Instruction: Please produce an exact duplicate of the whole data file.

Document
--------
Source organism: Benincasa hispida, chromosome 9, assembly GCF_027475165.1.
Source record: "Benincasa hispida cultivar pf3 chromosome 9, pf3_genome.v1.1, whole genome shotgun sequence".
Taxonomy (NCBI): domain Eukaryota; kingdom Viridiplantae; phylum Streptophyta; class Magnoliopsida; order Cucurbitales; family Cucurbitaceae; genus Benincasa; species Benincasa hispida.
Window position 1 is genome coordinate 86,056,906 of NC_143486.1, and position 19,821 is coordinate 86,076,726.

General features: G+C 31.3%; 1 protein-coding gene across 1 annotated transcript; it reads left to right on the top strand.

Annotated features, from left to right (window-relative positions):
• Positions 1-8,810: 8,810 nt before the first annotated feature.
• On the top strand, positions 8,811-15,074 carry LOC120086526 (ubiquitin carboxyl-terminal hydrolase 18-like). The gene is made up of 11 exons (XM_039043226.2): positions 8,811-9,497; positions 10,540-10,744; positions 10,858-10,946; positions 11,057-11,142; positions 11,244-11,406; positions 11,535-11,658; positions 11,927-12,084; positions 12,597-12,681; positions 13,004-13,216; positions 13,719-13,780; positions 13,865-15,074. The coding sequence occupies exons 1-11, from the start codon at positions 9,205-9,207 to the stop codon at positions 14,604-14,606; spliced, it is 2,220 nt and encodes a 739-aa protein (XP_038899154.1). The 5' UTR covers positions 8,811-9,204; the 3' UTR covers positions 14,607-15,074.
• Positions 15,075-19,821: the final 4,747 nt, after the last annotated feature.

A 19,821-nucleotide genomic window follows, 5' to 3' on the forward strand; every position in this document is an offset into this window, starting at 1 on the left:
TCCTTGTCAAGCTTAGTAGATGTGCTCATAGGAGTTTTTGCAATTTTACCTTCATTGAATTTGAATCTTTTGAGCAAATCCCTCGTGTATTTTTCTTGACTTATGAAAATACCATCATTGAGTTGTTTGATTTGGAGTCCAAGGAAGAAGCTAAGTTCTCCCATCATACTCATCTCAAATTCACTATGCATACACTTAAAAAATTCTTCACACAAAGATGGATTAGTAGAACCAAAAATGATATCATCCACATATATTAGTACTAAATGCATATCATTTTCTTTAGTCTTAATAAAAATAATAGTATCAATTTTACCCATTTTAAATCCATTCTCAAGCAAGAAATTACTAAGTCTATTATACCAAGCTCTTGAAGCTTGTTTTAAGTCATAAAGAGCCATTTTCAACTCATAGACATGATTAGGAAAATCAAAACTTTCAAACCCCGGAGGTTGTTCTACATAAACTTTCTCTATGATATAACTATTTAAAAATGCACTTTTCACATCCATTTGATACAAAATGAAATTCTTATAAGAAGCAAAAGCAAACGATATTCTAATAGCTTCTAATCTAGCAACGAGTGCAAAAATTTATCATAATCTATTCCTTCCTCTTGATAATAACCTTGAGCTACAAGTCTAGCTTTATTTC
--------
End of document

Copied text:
Source organism: Benincasa hispida, chromosome 9, assembly GCF_027475165.1.
Source record: "Benincasa hispida cultivar pf3 chromosome 9, pf3_genome.v1.1, whole genome shotgun sequence".
Taxonomy (NCBI): domain Eukaryota; kingdom Viridiplantae; phylum Streptophyta; class Magnoliopsida; order Cucurbitales; family Cucurbitaceae; genus Benincasa; species Benincasa hispida.
Window position 1 is genome coordinate 86,056,906 of NC_143486.1, and position 19,821 is coordinate 86,076,726.

General features: G+C 31.3%; 1 protein-coding gene across 1 annotated transcript; it reads left to right on the top strand.

Annotated features, from left to right (window-relative positions):
• Positions 1-8,810: 8,810 nt before the first annotated feature.
• On the top strand, positions 8,811-15,074 carry LOC120086526 (ubiquitin carboxyl-terminal hydrolase 18-like). The gene is made up of 11 exons (XM_039043226.2): positions 8,811-9,497; positions 10,540-10,744; positions 10,858-10,946; positions 11,057-11,142; positions 11,244-11,406; positions 11,535-11,658; positions 11,927-12,084; positions 12,597-12,681; positions 13,004-13,216; positions 13,719-13,780; positions 13,865-15,074. The coding sequence occupies exons 1-11, from the start codon at positions 9,205-9,207 to the stop codon at positions 14,604-14,606; spliced, it is 2,220 nt and encodes a 739-aa protein (XP_038899154.1). The 5' UTR covers positions 8,811-9,204; the 3' UTR covers positions 14,607-15,074.
• Positions 15,075-19,821: the final 4,747 nt, after the last annotated feature.

A 19,821-nucleotide genomic window follows, 5' to 3' on the forward strand; every position in this document is an offset into this window, starting at 1 on the left:
TCCTTGTCAAGCTTAGTAGATGTGCTCATAGGAGTTTTTGCAATTTTACCTTCATTGAATTTGAATCTTTTGAGCAAATCCCTCGTGTATTTTTCTTGACTTATGAAAATACCATCATTGAGTTGTTTGATTTGGAGTCCAAGGAAGAAGCTAAGTTCTCCCATCATACTCATCTCAAATTCACTATGCATACACTTAAAAAATTCTTCACACAAAGATGGATTAGTAGAACCAAAAATGATATCATCCACATATATTAGTACTAAATGCATATCATTTTCTTTAGTCTTAATAAAAATAATAGTATCAATTTTACCCATTTTAAATCCATTCTCAAGCAAGAAATTACTAAGTCTATTATACCAAGCTCTTGAAGCTTGTTTTAAGTCATAAAGAGCCATTTTCAACTCATAGACATGATTAGGAAAATCAAAACTTTCAAACCCCGGAGGTTGTTCTACATAAACTTTCTCTATGATATAACTATTTAAAAATGCACTTTTCACATCCATTTGATACAAAATGAAATTCTTATAAGAAGCAAAAGCAAACGATATTCTAATAGCTTCTAATCTAGCAACGAGTGCAAAAATTTATCATAATCTATTCCTTCCTCTTGATAATAACCTTGAGCTACAAGTCTAGCTTTATTTC